Jun 14, 2017

7 Things To Know Before Cooking With Ghee

I began traveling to India in 1995.

At that time, the charming royal city of Mysore in South India, was still quite old-fashioned.

Today most people in India cook with cheap oil made from GMO corn, canola and soy (what is popularly called vegetable oil – but is as far from vegetable-like as veggies could be). And to make it even less appealing (or food-like) these oils are sold in plastic bags that often sit out in the hot sun. I am not exaggerating when I say – that oil tastes like plastic. Not good.

But in 1995, and for many years following, many people cooked with traditional and delicious ghee. I purchased home-made ghee from a nearby grocery stall. That ghee was made from a blend of both water buffalo and cow butters. The butter was churned at a nearby churn – that was drawn by a bull. It is all kind of dreamy and trippy when I think back on it – as in – did I really pass by that corner lot where a bull walked on a shaded path as he turned a churn? Yup I did.

My two liters of ghee were stored in a large glass jar. The ghee was russet colored, like the color of the sky at dawn. Like the color of the God Shiva at the holy hill of Arunachala, South India. Arunachala means russet colored mountain. And Shiva appears at Arunachala as dawn, bathing the holy mountain and it’s villagers, animals and pilgrims in a red and amber glow of startling beauty.

My ghee was unimaginably beautiful. As for the taste and smell?  Roasted, toasty, nutty and delectable. That ghee inspired me to cook at home daily – even under the challenging conditions of lighting and controlling a kerosene stove and toiling in a windowless kitchen with no running water! The water tap was out-of-doors, which is where I washed dishes (scrubbing away dirt and grime with brown tufts of coconut fiber in place of a sponge) and where I filled a water jug to keep nearby the smoky kerosene stove for cooking. Very old-fashioned indeed!

Now more and more people all over the world are using ghee, and I hope giving up poor quality degraded cooking oils for this amazing super food (yes, really).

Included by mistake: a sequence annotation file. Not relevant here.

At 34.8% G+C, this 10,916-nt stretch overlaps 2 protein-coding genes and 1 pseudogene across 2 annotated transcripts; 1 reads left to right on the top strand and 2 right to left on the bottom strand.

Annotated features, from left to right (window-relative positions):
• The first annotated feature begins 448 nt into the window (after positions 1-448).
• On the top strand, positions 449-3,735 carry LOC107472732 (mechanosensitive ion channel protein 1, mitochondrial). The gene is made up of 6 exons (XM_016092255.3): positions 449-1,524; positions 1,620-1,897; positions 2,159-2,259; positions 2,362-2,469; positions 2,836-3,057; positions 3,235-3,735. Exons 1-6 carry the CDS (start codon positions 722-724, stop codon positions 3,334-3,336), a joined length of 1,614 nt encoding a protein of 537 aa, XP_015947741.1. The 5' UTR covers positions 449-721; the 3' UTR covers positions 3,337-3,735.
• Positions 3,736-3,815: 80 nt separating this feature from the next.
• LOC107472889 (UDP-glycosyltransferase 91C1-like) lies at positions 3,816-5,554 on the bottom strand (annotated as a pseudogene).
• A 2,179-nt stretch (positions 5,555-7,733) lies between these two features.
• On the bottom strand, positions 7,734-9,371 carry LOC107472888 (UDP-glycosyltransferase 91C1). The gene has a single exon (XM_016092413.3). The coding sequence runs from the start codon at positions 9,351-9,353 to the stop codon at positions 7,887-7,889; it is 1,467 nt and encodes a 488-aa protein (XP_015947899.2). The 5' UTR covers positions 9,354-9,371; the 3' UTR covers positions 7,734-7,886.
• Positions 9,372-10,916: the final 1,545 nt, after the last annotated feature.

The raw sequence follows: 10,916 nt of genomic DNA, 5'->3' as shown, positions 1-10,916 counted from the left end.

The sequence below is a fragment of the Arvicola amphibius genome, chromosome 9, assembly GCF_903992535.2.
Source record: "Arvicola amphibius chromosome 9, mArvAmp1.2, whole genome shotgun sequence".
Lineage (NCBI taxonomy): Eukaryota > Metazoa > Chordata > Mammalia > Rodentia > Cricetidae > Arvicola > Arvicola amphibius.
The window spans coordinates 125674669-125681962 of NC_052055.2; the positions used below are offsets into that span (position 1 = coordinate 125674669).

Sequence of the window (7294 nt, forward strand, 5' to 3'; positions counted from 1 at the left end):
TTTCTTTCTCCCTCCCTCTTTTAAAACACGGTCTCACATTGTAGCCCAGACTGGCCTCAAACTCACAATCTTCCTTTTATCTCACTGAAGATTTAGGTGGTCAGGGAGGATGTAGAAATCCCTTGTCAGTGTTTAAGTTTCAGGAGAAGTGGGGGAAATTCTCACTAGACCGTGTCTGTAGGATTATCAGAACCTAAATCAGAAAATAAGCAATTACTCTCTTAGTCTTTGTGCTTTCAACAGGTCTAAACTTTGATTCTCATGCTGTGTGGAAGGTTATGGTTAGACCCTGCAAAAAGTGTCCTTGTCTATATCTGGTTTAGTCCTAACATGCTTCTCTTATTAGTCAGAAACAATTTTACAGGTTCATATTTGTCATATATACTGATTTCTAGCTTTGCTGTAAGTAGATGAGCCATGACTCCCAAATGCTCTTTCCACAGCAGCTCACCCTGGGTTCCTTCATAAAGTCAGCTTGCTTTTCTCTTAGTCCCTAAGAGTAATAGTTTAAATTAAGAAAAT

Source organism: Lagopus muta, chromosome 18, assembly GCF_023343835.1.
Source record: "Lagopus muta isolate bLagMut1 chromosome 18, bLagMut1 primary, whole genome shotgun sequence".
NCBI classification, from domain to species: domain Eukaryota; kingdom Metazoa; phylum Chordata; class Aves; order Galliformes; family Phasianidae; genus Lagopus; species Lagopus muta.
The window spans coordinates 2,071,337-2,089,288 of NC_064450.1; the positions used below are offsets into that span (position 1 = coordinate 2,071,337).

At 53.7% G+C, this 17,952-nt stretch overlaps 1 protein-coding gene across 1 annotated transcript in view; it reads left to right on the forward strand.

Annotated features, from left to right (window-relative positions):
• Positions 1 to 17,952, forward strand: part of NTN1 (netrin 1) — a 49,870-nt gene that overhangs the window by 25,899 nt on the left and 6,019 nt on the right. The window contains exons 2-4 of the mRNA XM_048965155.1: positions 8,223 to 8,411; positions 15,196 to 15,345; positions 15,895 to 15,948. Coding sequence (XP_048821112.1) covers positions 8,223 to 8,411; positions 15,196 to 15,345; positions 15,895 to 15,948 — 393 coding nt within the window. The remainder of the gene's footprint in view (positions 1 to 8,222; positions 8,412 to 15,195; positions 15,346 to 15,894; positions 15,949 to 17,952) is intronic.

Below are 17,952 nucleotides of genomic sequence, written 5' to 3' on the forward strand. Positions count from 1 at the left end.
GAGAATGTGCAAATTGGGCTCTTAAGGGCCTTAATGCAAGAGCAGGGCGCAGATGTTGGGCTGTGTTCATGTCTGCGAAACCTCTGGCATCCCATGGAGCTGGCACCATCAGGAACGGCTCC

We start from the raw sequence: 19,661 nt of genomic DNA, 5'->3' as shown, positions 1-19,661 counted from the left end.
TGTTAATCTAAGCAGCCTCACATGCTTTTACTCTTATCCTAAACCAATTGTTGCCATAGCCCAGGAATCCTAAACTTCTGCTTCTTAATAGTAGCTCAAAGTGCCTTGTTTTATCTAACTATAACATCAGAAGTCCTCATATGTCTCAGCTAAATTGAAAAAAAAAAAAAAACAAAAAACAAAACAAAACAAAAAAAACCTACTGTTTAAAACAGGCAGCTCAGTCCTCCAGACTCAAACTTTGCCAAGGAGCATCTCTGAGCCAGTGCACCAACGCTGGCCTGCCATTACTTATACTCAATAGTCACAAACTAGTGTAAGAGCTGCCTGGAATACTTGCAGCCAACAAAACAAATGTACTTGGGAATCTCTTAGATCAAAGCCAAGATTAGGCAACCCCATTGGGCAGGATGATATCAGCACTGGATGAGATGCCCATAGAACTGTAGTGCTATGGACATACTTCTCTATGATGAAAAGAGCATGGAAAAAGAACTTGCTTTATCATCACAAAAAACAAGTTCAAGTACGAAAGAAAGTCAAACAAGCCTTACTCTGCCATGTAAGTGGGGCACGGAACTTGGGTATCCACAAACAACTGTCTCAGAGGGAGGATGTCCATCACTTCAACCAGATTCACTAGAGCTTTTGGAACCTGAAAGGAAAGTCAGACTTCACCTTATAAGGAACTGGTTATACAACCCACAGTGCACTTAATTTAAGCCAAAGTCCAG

I am very happy to share my newest article for Bon Appetite Magazine with you. It shares more, more, more about inspiring, nutritious and ghee-licious ghee.


7 Things To Know Before Cooking With Ghee

Keep your ghee jar far from that steaming pot on the stove.

1. You Can Totally Make It Yourself

Ghee is butter, simmered. It’s easy to make. It’s also easy to burn. Keep an eye on the pot. As it simmers, the butter’s milk solids separate from the oil while evaporating out water. After about 15 minutes, spoon out the milk solids. What’s left is ghee: a clear-golden cooking oil with a high smoke point, long shelf life, and fancy reputation.

2. Lactose Intolerant People Eat Ghee (So Do Paleos and Whole 30s)

Because ghee is clarified, it’s both casein and lactose-free. People who are officially lactose intolerant (or lactose-free) eat it and digest it. Most ghee recipes instruct discarding the milk solids. Seriously? Discard organic, grass-fed milk solids? If you or some one you live with isn’t lactose-averse, keep them. Sprinkle them on a salad, toss them in a smoothie, or spread them on toast. Because salty, creamy, crunchy milk solids belong on really tangy sourdough or a crusty baguette.

3. Ghee Has a High Smoke Point

To keep reading…follow this link.


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